Progressive Drumming Essentials
Part 8: Advanced Beat Displacement
by Aaron Edgar
Before you can start shifting the downbeat at will, you need to first learn how it feels to displace a groove to each 16th-note position against a quarter-note pulse. The most important thing to remember in these first examples is to stay rooted in the pulse. You don’t want to misperceive your displacement and end up feeling beat 1 in the wrong place. Counting out loud will force you to feel the pulse correctly. Playing quarter notes with your hi-hat foot or bobbing your head to the beat also helps to feel these rhythms properly.
After you’ve mastered each displacement on its own, try playing Examples 2, 3, and 4 into and out of Example 1. Also, practice them in order. Don’t forget to release the rhythmic tension you’re creating with the displacements by coming back to the original pattern.
The optional quarter-note hi-hat foot notated throughout is great for learning how to feel the displacements properly and can help you when trying these ideas with other musicians. But don’t become reliant on the hi-hat foot. For a more effective displacement, you might not want to highlight the pulse.
Example 5 is a warm-up exercise that can be played without a drumset by tapping your hands on your lap and your foot on the ground. Count out loud, and use your metronome. The goal is to feel the offbeat 16th notes with ease. Drill this until you can practically do it in your sleep.
The first four examples include all of the 16th notes. If you displace grooves that have 8th notes as well, you end up with some really interesting and challenging rhythms.
When learning to displace a groove with 8th notes on the ride cymbal, first displace only the kick and snare. This makes the displacement easier to internalize. It’s important to spend enough time on this half-displaced groove until it feels solid and in the pocket. The deeper you can feel it, the easier it’s going to be to displace your ride cymbal by a 16th note. Anchoring your left foot to quarters or 8th notes can help.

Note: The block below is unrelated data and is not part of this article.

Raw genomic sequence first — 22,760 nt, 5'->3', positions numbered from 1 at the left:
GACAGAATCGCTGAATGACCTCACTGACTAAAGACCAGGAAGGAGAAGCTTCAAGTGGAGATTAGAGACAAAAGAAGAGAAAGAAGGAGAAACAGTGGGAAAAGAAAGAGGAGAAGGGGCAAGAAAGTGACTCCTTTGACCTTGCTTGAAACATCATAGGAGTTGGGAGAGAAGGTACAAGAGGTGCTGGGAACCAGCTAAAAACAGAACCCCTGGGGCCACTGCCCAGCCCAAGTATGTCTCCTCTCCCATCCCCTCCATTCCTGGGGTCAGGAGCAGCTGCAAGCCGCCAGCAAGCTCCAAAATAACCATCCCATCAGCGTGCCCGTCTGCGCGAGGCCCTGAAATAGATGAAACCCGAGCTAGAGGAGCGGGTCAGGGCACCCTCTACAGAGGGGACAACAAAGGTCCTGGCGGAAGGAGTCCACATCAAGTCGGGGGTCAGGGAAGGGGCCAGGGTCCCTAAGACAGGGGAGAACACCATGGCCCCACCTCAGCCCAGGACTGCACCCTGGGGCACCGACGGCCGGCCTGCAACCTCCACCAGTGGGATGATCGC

Let’s try some more displacements of Example 6. In Examples 9 and 11, we’ll push the pattern to start on the “e” and “a” of beat 2, respectively.
When you can comfortably play the preceding exercises, try practicing the three displacements again while only looking at Example 6. In time, you’ll reach a point where you can play displacements of grooves without having to write them out.
You don’t always need or want to start and finish displacements on beat 1, so it’s important to practice beginning and ending displacements at different points in time. Let’s take a new groove and see what happens if we displace it more than once in a phrase. In Example 14, we’re going to restart the beat on every ninth 16th note across two bars of 4/4. The bass drum now falls on every third 16th note across the two-bar phrase.
Another fun way to practice displacements is by playing a 16th-note double bass pattern while displacing your hands. I use this idea with my band Third Ion, at 2:13 in the song “Zero Mass.” I keep 16th notes going on double bass and push the groove played with the hands forward each bar by a 16th note.
For extra examples, visit moderndrummer.com to download the written notation of every 16th-note displacement of Examples 6 and 13. Try playing each displacement for two bars and then moving straight into the next one. Have fun!
Aaron Edgar plays with the Canadian prog-metal band Third Ion and is a session drummer, clinician, and author. You can find his book, Boom!!, as well as information on how to sign up for weekly live lessons, at aaronedgardrum.com.